Saturday, July 7, 2012 | 2 a.m.
While the civil rights organization National Council of La Raza has its annual conference this weekend to explore the advancement of Latinos in the United States, another organization piggy-backed on La Raza’s presence to gather politicians, business leaders, community organizers and members of nonprofit organizations to discuss what Mexican-Americans can do for Mexico.
The U.S.-Mexico Foundation, a nonprofit group that coordinates philanthropy and collaborative efforts between the United States and Mexico, staged a conference Friday that attracted many La Raza conference attendees and Las Vegas community leaders interested in strengthening ties with the United States’ southern neighbor.
Mexico and the United States are inextricably linked, Martha Smith, U.S.-Mexico Foundation president, said in opening the conference, and improvements in Mexico’s economy, education and quality of life will also benefit the United States.
The United States is Mexico’s largest trading partner and biggest investor. Mexico is the United States' third-largest trading partner and is the second-largest supplier of oil to the United States.
The foundation has established a pilot program between San Antonio and a community in the Mexican state of Chiapas, in which professionals from the Texas city are helping to develop health care and educational programs. One purpose of the conference Friday at Mandalay Bay was to sign up Las Vegans who are interested in participating in a similar program with a different community in Mexico.
“Is there a critical mass, is there a sufficient number of Americans of Mexican descent who want to engage and are willing to put their talents, their skills, their money and their energy to work in constructive ways with organizations and leaders in Mexico who are trying to build and strengthen the civil society of Mexico?” asked U.S.-Mexico Foundation trustee Maria Echaveste, former adviser to President Bill Clinton. ”Because our destinies … are tied, and the connections are very deep. So we are trying to be more intentional, more focused and more strategic in the types of organizations we work with, and have an eye toward systemic, deep changes that can improve life and opportunity in Mexico.”
The 200 people in attendance broke into work groups led by local politicians, business leaders and community organizers. The topics included binational educational partnerships, cross-border journalism and social media, voter education and civic engagement, health and family planning, sports and youth development for at-risk youths, substance abuse, social entrepreneurship and rule of law.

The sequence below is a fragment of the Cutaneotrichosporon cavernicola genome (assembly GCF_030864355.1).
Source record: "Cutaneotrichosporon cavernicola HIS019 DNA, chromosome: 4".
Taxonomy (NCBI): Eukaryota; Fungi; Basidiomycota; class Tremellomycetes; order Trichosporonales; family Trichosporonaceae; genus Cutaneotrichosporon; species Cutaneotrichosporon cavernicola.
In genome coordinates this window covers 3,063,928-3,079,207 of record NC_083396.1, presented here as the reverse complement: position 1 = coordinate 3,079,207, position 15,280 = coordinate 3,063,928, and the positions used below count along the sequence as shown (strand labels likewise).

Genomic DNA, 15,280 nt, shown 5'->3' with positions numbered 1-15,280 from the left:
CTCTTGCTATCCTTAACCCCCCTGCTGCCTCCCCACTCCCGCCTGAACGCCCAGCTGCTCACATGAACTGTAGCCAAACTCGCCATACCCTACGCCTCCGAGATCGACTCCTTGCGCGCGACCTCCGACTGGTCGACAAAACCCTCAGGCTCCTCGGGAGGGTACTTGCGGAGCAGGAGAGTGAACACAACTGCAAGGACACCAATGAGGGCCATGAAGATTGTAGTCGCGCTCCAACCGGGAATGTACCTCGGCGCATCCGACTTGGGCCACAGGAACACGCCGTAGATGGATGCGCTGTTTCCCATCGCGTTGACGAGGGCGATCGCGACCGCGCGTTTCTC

State Sen. Ruben Kihuen, who emigrated from Guadalajara, Mexico, with his family when he was 8 years old, addressed the importance of diaspora communities continuing to support the country where they were born.
“Our largest Latino population here in Nevada is the Mexican-American population, and it’s growing very rapidly. We’ve become a force not only economically but also politically,” said Kihuen, who led a work group on sports and at-risk youths. “Millions of our family members depend on the remittances that we send them each month ... a lot of people’s livelihoods in Mexico depend on us being successful economically here in America. So, if we have a strong America, we are going to have a strong Mexico.”
The organization also bestowed its first Hermandad Award, for commitment to building bridges between the people of the United States and Mexico, to Raul Yzaguirre, U.S. ambassador to the Dominican Republic and former president of the National Council of La Raza.
To close the conference, Henry Cisneros, former mayor of San Antonio and secretary of Housing and Urban Development under Bill Clinton, moderated a discussion between the Mexican ambassador to the United States, Arturo Sarukhan, and his counterpart in Mexico, Earl Anthony Wayne, who joined the discussion via Skype.
The two ambassadors concurred with an idea that was repeated throughout the conference: While Mexico and the United States have made great progress in terms of economic ties (such as through the North American Free Trade Agreement), much work remains to be done in forging bonds between civil society in the two countries.
Since NAFTA implementation in 1994, U.S. exports to Mexico have nearly tripled and Mexican exports to the United States have more than quadrupled, according to the U.S. State Department.
“Regardless of the issue of the day, whether it's immigration, or trade, or drugs and thugs, the single most important challenge in this bilateral relationship is making sure that citizens on both sides of the border understand that they are connected in each other’s success, well-being and prosperity,” Sarukhan said. “We will fail or succeed together, and it is this connectivity between everything from Boy Scout troops to basketball teams that will change the face of this relationship.”
In a fitting end to the conference, Sarukhan threw out an ambitious, but crowd-pleasing, suggestion.
“One of the things we should put on the table is that Mexico and the United States need to co-host the World Cup,” the ambassador said to loud applause. “Imagine not only the bonds that this would trigger between both our countries, but the powerful message this sends to the rest of the world about how these two countries understand their future together.”